The Breathe/Respirar programme is driven by recognition of the global social and environment challenges we are facing and the role of cities in developing solutions, including through the design and implementation of green infrastructure and other nature-based solutions.

People standing round  green barrier and tree outside school

For more information about the project, please contact Dr Miguel Kanai at

(Extracted and adapted from Fabio, Kanai and Astbury, 2020)

We are facing a planetary crisis as a result of human disruption of the Earth System and its manifold consequences (Hamilton, 2017). Meeting the environmental challenge requires understanding how city making increasingly implicates land management. In the context of the thorough and extensive urbanisation of the world, cities not only house humanity’s majority but also produce footprints that reach far beyond city limits: peri-urban zones exhibit widening buffers and lengthy urbanisation corridors proliferate (Soja and Kanai, 2014; Kanai and Schindler, 2018). Furthermore, high levels of resource consumption and the concentration of command and control functions mean that what happens and is decided in cities affect broad swaths of the planet. Thus, city-building professions have begun to redefine their remits, spatial focus and assumptions about what constitutes the urban realm (Burdett and Kanai, 2005; McHale et al., 2015), and global sustainability strategies no longer question the central role that cities are to play in sustainable development (Parnell, 2015).

Sustainable cities have intrinsic value. Their urgency is given by the sheer number of people impacted by environmental threats in urban areas. The devastating impacts of urban air pollution on human health constitute a case in point. In 2016 91% of the world population was living in places where the WHO air quality guidelines levels were not met and ambient air pollution was estimated to cause 4.2 million premature deaths worldwide. (WHO, 2016)

Evidence is accumulating on how and where green infrastructure, including green barriers/living fences, can reduce the ground-level concentrations of pollutants (Hewitt, Ashworth and MacKenzie, 2020). Landscape disciplines should inform these efforts, providing expertise on the selection of optimal plant species, integration of green layers to existing built environments, and designs that will garner public interest and raise awareness about urban air pollution (sources, consequences and ways to abate it) as well as other environmental challenges. Biological, chemical and physical scientists are needed to model and analyse the effects of these interventions, while social scientists explore how to engage people in transforming their relationships with nature, and accessing corresponding health and wellbeing benefits and opportunities for new livelihoods. Such multidisciplinary approaches can contribute to redefining the way cities work with emphasis shifting toward collaborating with nature to improve quality of life for all inhabitants.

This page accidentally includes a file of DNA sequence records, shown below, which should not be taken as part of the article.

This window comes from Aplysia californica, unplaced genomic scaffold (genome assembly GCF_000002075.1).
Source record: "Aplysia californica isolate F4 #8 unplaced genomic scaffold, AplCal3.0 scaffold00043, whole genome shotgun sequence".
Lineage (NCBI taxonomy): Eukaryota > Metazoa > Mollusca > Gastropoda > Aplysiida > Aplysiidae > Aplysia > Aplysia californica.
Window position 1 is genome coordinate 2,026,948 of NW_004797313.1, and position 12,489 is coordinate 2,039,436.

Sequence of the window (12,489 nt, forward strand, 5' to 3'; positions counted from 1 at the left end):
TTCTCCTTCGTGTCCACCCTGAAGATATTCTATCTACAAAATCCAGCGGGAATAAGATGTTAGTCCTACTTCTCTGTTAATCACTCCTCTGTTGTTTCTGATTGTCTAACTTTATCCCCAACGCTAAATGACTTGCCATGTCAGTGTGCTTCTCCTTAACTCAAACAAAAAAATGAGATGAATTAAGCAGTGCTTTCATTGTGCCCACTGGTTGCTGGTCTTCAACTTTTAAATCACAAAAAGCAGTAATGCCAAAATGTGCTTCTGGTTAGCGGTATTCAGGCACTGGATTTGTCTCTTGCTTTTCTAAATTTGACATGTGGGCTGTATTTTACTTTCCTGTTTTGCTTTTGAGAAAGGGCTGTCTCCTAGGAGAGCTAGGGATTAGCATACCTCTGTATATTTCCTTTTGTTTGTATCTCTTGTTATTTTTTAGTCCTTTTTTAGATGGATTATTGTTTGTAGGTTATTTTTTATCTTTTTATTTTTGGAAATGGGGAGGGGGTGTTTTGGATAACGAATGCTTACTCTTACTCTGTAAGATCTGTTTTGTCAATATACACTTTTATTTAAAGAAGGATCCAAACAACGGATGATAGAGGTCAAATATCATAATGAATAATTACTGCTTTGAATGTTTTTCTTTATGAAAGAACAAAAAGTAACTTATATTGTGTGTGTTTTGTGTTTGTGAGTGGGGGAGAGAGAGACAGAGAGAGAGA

The Breathe/Respirar projects address the following Sustainable Development Goals (SDGs):

Good health and wellbeing, reduced inequalities, sustainable cities and communities, climate action, life on land


Burdett, Richard and Miguel Kanai. “City-building in an age of global urban transformation.” In Richard Burdett and Sarah Ichioka (eds.) Cities: People, Society, Architecture: 10th International Architecture Exhibition - Venice Biennale, New York: Rizzoli International Publications, 2006, 3–23.

Fabio, Verónica, Kanai, J. Miguel and Janice Astbury. “A New Landscape Architecture: The living fences experience of Bueno Aires.” 4D Journal of Landscape Architecture and Garden Art. no. 55-56 (2020): 54-64.

Hamilton, Clive. Defiant Earth: The fate of humans in the Anthropocene. Cambridge: Polity Press, 2017.

Hewitt, C. Nick, Kirsti Ashworth, and A. Rob MacKenzie. "Using green infrastructure to improve urban air quality (GI4AQ)." Ambio 49, no. 1 (2020): 62-73.

Kanai, J. Miguel and Seth Schindler. Peri-urban promises of connectivity: Linking project-led polycentrism to the infrastructure scramble. Environment and Planning A: Economy and Space. 2019; 51(2): 302-22.

McHale, Melissa R., Steward TA Pickett, Olga Barbosa, David N. Bunn, Mary L. Cadenasso, Daniel L. Childers, Meredith Gartin et al. "The new global urban realm: complex, connected, diffuse, and diverse social-ecological systems." Sustainability 7, no. 5 (2015): 5211-5240.

Parnell, Susan. "Defining a global urban development agenda." World Development 78 (2016): 529-540.

Soja, Edward and Miguel Kanai. The urbanization of the world. In Neil Brenner (ed.) Implosions/Explosions: Towards a study of planetary urbanization. Berlin: Jovis, 2014, 142-159.

World Health Organisation. “Ambient Air Pollution: A Global Assessment of Exposure and Burden of Disease.” (2016).